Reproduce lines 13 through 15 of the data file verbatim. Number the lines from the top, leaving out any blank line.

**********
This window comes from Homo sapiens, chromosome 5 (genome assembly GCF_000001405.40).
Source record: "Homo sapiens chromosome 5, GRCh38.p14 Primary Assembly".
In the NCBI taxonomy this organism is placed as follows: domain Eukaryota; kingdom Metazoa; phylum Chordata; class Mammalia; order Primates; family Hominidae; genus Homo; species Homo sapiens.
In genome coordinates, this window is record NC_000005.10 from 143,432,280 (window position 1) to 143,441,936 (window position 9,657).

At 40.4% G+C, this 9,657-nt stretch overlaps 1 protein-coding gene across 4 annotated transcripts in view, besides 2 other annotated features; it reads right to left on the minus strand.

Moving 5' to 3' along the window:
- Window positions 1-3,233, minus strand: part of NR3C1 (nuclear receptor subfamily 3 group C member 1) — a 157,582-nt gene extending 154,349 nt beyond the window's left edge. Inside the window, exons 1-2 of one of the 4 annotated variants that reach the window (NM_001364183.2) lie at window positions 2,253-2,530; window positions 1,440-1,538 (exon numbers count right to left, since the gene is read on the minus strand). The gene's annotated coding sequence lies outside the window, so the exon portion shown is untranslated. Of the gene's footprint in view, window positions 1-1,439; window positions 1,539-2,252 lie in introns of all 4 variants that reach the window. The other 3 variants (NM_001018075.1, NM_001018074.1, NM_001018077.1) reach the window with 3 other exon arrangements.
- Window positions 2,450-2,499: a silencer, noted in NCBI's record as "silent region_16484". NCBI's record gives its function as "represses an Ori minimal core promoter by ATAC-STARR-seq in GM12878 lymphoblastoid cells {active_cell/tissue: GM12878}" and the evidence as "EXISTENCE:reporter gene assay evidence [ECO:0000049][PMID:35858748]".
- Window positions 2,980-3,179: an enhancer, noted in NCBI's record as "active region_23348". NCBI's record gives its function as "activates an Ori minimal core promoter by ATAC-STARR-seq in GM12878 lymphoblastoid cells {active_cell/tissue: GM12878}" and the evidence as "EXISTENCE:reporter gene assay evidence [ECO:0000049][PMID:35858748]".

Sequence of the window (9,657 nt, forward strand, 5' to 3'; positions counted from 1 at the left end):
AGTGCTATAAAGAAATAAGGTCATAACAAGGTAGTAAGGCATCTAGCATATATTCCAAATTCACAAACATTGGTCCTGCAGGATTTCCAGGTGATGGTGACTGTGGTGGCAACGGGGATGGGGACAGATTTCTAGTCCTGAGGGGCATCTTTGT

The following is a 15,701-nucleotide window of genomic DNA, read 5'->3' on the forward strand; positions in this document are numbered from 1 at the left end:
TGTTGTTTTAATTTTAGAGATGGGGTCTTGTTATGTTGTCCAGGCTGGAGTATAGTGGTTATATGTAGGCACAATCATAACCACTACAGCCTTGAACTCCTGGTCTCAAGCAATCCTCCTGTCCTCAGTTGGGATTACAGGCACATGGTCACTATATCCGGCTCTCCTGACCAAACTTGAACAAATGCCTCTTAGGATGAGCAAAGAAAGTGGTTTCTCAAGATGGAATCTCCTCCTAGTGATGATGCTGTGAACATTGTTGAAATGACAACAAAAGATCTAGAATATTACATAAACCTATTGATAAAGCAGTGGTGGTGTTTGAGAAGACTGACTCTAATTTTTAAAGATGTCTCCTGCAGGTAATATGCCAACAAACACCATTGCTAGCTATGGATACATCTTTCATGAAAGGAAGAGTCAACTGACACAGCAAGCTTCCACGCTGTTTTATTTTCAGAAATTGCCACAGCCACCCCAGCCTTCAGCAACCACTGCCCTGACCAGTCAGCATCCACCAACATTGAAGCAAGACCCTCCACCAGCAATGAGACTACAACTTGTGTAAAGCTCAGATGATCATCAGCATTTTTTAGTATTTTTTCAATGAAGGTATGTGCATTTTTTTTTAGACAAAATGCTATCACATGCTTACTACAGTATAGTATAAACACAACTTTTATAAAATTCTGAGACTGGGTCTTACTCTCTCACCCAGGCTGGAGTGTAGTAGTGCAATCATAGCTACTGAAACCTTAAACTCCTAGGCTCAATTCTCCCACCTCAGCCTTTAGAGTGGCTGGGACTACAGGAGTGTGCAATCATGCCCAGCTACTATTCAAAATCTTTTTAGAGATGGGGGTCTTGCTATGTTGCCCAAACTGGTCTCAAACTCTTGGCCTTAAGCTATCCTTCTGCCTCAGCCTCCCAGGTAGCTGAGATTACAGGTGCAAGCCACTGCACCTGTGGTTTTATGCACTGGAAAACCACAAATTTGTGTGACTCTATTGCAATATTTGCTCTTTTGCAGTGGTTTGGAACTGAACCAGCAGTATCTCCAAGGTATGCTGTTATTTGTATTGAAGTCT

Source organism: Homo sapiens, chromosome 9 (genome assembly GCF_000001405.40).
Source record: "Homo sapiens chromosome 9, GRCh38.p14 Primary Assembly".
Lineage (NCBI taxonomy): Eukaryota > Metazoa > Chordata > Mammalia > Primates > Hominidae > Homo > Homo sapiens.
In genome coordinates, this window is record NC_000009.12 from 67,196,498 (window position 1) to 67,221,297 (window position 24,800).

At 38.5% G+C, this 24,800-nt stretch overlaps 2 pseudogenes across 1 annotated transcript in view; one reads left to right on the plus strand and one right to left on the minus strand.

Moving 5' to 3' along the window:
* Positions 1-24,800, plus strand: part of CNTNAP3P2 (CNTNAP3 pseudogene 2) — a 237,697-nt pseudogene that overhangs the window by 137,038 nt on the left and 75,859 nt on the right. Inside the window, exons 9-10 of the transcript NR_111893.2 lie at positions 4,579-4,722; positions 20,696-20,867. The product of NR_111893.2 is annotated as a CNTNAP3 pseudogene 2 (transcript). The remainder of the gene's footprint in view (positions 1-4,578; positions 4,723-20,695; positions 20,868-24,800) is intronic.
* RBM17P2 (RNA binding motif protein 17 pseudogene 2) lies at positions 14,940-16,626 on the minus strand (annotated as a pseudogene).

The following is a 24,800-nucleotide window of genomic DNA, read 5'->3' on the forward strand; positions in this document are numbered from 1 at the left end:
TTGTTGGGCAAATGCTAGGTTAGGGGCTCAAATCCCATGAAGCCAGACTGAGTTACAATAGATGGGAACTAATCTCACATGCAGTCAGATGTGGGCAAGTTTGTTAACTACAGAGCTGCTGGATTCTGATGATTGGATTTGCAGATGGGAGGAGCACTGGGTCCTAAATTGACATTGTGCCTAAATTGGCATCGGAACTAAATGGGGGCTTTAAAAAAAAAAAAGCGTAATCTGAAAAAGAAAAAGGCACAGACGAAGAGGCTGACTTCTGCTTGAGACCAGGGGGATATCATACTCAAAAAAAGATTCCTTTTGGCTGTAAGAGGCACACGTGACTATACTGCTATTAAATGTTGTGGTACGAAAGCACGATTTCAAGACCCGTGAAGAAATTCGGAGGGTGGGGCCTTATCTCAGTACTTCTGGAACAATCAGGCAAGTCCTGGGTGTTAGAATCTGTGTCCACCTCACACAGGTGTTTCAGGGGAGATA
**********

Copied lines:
TGTTGTTTTAATTTTAGAGATGGGGTCTTGTTATGTTGTCCAGGCTGGAGTATAGTGGTTATATGTAGGCACAATCATAACCACTACAGCCTTGAACTCCTGGTCTCAAGCAATCCTCCTGTCCTCAGTTGGGATTACAGGCACATGGTCACTATATCCGGCTCTCCTGACCAAACTTGAACAAATGCCTCTTAGGATGAGCAAAGAAAGTGGTTTCTCAAGATGGAATCTCCTCCTAGTGATGATGCTGTGAACATTGTTGAAATGACAACAAAAGATCTAGAATATTACATAAACCTATTGATAAAGCAGTGGTGGTGTTTGAGAAGACTGACTCTAATTTTTAAAGATGTCTCCTGCAGGTAATATGCCAACAAACACCATTGCTAGCTATGGATACATCTTTCATGAAAGGAAGAGTCAACTGACACAGCAAGCTTCCACGCTGTTTTATTTTCAGAAATTGCCACAGCCACCCCAGCCTTCAGCAACCACTGCCCTGACCAGTCAGCATCCACCAACATTGAAGCAAGACCCTCCACCAGCAATGAGACTACAACTTGTGTAAAGCTCAGATGATCATCAGCATTTTTTAGTATTTTTTCAATGAAGGTATGTGCATTTTTTTTTAGACAAAATGCTATCACATGCTTACTACAGTATAGTATAAACACAACTTTTATAAAATTCTGAGACTGGGTCTTACTCTCTCACCCAGGCTGGAGTGTAGTAGTGCAATCATAGCTACTGAAACCTTAAACTCCTAGGCTCAATTCTCCCACCTCAGCCTTTAGAGTGGCTGGGACTACAGGAGTGTGCAATCATGCCCAGCTACTATTCAAAATCTTTTTAGAGATGGGGGTCTTGCTATGTTGCCCAAACTGGTCTCAAACTCTTGGCCTTAAGCTATCCTTCTGCCTCAGCCTCCCAGGTAGCTGAGATTACAGGTGCAAGCCACTGCACCTGTGGTTTTATGCACTGGAAAACCACAAATTTGTGTGACTCTATTGCAATATTTGCTCTTTTGCAGTGGTTTGGAACTGAACCAGCAGTATCTCCAAGGTATGCTGTTATTTGTATTGAAGTCT

Source organism: Homo sapiens, chromosome 9 (genome assembly GCF_000001405.40).
Source record: "Homo sapiens chromosome 9, GRCh38.p14 Primary Assembly".